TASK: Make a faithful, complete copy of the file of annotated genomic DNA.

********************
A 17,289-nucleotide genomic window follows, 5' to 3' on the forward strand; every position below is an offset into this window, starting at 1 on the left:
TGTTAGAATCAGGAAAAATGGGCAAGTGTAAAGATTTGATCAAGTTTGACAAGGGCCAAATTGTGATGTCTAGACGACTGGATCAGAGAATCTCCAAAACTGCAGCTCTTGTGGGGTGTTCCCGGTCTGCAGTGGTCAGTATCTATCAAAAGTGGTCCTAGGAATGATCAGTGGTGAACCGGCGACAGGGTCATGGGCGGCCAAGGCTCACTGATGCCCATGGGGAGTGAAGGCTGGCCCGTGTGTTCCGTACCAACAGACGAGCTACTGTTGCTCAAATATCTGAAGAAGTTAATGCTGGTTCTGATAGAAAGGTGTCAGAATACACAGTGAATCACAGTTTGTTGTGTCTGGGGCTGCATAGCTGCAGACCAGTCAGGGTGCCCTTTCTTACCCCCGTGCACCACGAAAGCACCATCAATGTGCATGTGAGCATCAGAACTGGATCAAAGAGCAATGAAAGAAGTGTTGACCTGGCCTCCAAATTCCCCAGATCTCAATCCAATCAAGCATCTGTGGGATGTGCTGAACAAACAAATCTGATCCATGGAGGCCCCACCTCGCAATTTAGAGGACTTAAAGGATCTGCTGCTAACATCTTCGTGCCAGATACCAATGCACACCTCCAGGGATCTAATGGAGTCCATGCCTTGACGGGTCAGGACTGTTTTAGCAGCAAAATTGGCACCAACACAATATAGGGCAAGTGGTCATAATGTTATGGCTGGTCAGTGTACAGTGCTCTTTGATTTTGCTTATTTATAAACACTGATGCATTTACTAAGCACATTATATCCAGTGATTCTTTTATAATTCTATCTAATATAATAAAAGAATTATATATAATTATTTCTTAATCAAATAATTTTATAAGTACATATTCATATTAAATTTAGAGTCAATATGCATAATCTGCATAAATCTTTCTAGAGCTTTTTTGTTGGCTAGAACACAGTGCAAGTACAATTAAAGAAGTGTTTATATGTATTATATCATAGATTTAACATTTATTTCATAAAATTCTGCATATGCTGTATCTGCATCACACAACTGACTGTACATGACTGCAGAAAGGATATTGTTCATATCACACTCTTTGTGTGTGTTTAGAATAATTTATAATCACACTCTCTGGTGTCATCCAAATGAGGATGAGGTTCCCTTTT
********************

A 17,289-nucleotide genomic window follows, 5' to 3' on the forward strand; every position below is an offset into this window, starting at 1 on the left:
TGTTAGAATCAGGAAAAATGGGCAAGTGTAAAGATTTGATCAAGTTTGACAAGGGCCAAATTGTGATGTCTAGACGACTGGATCAGAGAATCTCCAAAACTGCAGCTCTTGTGGGGTGTTCCCGGTCTGCAGTGGTCAGTATCTATCAAAAGTGGTCCTAGGAATGATCAGTGGTGAACCGGCGACAGGGTCATGGGCGGCCAAGGCTCACTGATGCCCATGGGGAGTGAAGGCTGGCCCGTGTGTTCCGTACCAACAGACGAGCTACTGTTGCTCAAATATCTGAAGAAGTTAATGCTGGTTCTGATAGAAAGGTGTCAGAATACACAGTGAATCACAGTTTGTTGTGTCTGGGGCTGCATAGCTGCAGACCAGTCAGGGTGCCCTTTCTTACCCCCGTGCACCACGAAAGCACCATCAATGTGCATGTGAGCATCAGAACTGGATCAAAGAGCAATGAAAGAAGTGTTGACCTGGCCTCCAAATTCCCCAGATCTCAATCCAATCAAGCATCTGTGGGATGTGCTGAACAAACAAATCTGATCCATGGAGGCCCCACCTCGCAATTTAGAGGACTTAAAGGATCTGCTGCTAACATCTTCGTGCCAGATACCAATGCACACCTCCAGGGATCTAATGGAGTCCATGCCTTGACGGGTCAGGACTGTTTTAGCAGCAAAATTGGCACCAACACAATATAGGGCAAGTGGTCATAATGTTATGGCTGGTCAGTGTACAGTGCTCTTTGATTTTGCTTATTTATAAACACTGATGCATTTACTAAGCACATTATATCCAGTGATTCTTTTATAATTCTATCTAATATAATAAAAGAATTATATATAATTATTTCTTAATCAAATAATTTTATAAGTACATATTCATATTAAATTTAGAGTCAATATGCATAATCTGCATAAATCTTTCTAGAGCTTTTTTGTTGGCTAGAACACAGTGCAAGTACAATTAAAGAAGTGTTTATATGTATTATATCATAGATTTAACATTTATTTCATAAAATTCTGCATATGCTGTATCTGCATCACACAACTGACTGTACATGACTGCAGAAAGGATATTGTTCATATCACACTCTTTGTGTGTGTTTAGAATAATTTATAATCACACTCTCTGGTGTCATCCAAATGAGGATGAGGTTCCCTTTT